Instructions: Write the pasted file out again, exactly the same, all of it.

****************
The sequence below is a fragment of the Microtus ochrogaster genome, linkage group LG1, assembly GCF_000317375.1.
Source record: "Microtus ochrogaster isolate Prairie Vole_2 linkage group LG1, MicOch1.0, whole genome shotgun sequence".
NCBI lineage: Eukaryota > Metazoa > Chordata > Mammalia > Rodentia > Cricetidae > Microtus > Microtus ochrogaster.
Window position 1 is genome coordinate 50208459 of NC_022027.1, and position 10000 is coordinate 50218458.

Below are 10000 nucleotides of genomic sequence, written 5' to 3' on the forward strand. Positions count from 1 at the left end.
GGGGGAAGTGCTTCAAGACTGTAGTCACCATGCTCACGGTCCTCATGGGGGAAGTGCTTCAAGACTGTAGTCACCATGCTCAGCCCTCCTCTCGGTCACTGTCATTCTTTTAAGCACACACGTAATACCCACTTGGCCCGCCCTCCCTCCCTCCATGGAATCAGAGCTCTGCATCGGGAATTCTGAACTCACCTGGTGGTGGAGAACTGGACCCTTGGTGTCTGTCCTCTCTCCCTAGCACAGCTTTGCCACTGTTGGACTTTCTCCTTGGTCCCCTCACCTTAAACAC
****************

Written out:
The sequence below is a fragment of the Microtus ochrogaster genome, linkage group LG1, assembly GCF_000317375.1.
Source record: "Microtus ochrogaster isolate Prairie Vole_2 linkage group LG1, MicOch1.0, whole genome shotgun sequence".
NCBI lineage: Eukaryota > Metazoa > Chordata > Mammalia > Rodentia > Cricetidae > Microtus > Microtus ochrogaster.
Window position 1 is genome coordinate 50208459 of NC_022027.1, and position 10000 is coordinate 50218458.

Below are 10000 nucleotides of genomic sequence, written 5' to 3' on the forward strand. Positions count from 1 at the left end.
GGGGGAAGTGCTTCAAGACTGTAGTCACCATGCTCACGGTCCTCATGGGGGAAGTGCTTCAAGACTGTAGTCACCATGCTCAGCCCTCCTCTCGGTCACTGTCATTCTTTTAAGCACACACGTAATACCCACTTGGCCCGCCCTCCCTCCCTCCATGGAATCAGAGCTCTGCATCGGGAATTCTGAACTCACCTGGTGGTGGAGAACTGGACCCTTGGTGTCTGTCCTCTCTCCCTAGCACAGCTTTGCCACTGTTGGACTTTCTCCTTGGTCCCCTCACCTTAAACAC